Cruising for puffins and more

Nature bummin’ with Kirk Gentalen

Getting to be a “chaperone” on cool field trips is recognized as one of the four major bonuses of having a kid. So it was a “no-brainer” for me when Mrs. Elwell’s 3rd grade class (Leif’s class) sent the word that they were looking for adults to join them for a “puffin cruise” field trip. I jumped quickly to reserve my spot (I am at my best in no-brainer situations). To make things even better, Ms. Thompson’s 1st graders and Mrs. MacCaffray’s 4th graders were also going to be on the trip, so it was truly a case of “the more, the merrier”!

In preparation for the trip the 1st graders have been studying birds and the 4th graders have been researching animal adaptations (super cool topic). For their part, Mrs. Elwell’s class has been specifically studying the Atlantic Puffin. The class even designed, created and sold t-shirts that explain the puffin life cycle and lifestyle through the students’ artwork. Proceeds from the shirts went to support Project Puffin and the National Audubon Society for their efforts to help understand and protect puffins and other seabirds. The kids proudly wore the shirts as we loaded onto Monhegan Boat Line’s “Elizabeth Ann,” and headed out with visions of dancing puffins and food (it was lunch time).

Puffins may have been the focus for the day and Eastern Egg Rock the destination for the boat ride, but it was clear early on that this trip was about more than just puffins. The day was gorgeous—the reason “rain dates” were created—and everyone seemed grateful for that. After we passed Marshall Point Light, some of the kids got to practice with their binoculars by focusing on a small feeding frenzy of Common Terns, Black Guillemots and Double-crested Cormorants. Before we knew it the boat was pulling up alongside a handful of rocky ledges and small islands where Harbor Seals had hauled out and everyone got great views of the wildlife. It’s pupping season for Harbor Seals and there were many mother-seal-and-pup combinations in and out of the water. The pups only stay with the moms for about a month, and so the timing couldn’t have been better. Needless to say the kids were psyched!

Eastern Egg Rock is a classic seabird nesting island—devoid of trees, it’s more of a seven-acre rock pile, sprinkled with grasses and bird blinds that the puffin project researchers observe from. The list of seabirds that nest on Eastern Egg Rock is impressive—Common, Arctic and federally endangered Roseate Terns as well as Common Eiders, Leach’s Storm-petrels, Black Guillemots and, of course, the roughly 170 pairs of Atlantic Puffin. In early June the puffins and seabirds were incubating eggs, so the comings and goings are somewhat muted as compared to when young are being fed (late June-July). We were entertained, though, by a mob of terns “escorting” a Great Black-backed Gull away from the nesting colony. Terns never sound happy, and the combination of their cries and quick dives towards the gull made for a fun show.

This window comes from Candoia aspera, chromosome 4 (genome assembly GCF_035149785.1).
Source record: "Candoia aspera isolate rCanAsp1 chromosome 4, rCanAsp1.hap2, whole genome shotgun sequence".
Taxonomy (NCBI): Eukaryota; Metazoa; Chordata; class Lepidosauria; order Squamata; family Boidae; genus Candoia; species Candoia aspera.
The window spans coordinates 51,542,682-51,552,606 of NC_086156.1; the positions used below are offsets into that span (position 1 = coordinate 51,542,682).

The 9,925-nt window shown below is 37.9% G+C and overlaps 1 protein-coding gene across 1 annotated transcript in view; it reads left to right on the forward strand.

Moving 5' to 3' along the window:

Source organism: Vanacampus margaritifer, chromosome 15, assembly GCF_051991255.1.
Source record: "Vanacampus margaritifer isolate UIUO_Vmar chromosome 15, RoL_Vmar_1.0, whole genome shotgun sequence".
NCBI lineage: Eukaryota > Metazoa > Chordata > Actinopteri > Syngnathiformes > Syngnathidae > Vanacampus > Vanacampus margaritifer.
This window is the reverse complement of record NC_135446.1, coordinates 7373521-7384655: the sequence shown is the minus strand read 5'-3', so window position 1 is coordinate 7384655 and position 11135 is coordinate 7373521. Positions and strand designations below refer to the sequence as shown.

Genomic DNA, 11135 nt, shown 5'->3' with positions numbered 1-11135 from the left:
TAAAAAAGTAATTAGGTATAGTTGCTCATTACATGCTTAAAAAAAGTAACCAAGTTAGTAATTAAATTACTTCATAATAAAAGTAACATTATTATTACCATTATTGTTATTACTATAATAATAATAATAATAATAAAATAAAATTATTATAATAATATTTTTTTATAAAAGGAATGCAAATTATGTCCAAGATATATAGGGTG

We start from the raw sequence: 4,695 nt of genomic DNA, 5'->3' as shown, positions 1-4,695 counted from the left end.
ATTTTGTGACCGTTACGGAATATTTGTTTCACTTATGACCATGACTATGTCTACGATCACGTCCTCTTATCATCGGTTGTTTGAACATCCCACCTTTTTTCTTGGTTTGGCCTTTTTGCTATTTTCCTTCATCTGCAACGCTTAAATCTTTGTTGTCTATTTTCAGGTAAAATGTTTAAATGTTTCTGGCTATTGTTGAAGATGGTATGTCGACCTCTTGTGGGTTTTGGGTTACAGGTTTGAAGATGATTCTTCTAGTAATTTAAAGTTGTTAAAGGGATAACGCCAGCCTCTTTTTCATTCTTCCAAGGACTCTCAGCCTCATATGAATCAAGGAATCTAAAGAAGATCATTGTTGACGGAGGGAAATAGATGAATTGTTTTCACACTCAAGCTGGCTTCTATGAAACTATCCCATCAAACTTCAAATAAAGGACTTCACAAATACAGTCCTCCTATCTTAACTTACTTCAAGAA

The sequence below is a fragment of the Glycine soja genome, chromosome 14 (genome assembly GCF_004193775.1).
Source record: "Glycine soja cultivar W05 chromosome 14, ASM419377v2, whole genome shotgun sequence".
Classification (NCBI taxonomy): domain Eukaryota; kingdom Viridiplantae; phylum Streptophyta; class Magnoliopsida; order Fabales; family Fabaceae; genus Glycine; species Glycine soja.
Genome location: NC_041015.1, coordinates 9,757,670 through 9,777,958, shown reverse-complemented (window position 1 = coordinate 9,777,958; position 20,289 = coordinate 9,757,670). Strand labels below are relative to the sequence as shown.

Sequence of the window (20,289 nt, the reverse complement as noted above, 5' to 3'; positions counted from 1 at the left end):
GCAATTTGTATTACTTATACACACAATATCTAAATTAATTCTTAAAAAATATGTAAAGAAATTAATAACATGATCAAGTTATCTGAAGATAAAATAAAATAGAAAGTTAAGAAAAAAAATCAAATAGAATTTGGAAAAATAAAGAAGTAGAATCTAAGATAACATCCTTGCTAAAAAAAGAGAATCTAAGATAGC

We started to see puffins after motoring about half way around the island, cute little “sea parrots” bobbing on the water. The captain and crew did a great job snuggling the boat up close to the birds, and the birds were impressively tolerant of not only the boat but of all the excited screams and energy coming from the boat’s passengers! It’s always great to see puffins (unless you are a fish) but seeing them with a boatload of kids is definitely the way to do it. Everyone saw them, and everyone was pumped—including the puffins (I think)!

The return trip was highlighted by a session with an incredibly user-friendly Harbor Porpoise. It took relatively quick dives (less than a minute), popped up somewhat close to the boat several times and then stayed at the surface for many breathes between dives. Needless to say, the cheers from the kids with each porpoise sighting had the boat rocking—in a good way.

“That was the best field trip I’ve ever been on”, was the quote from Leif when we got back to Port Clyde and I wholeheartedly agreed. The kids were great (parents too!), the day was beautiful and the wildlife was abundant. Just another reason I am glad I am a parent!

Let’s get this show on the road—Nature Bummin’ is going live with stories and slides at the next St. George Historical Society meeting on Thursday June 28th, 7pm at the St. George Grange at Wiley’s Corner. Potluck precedes the talk at 6pm–should be a fun show!

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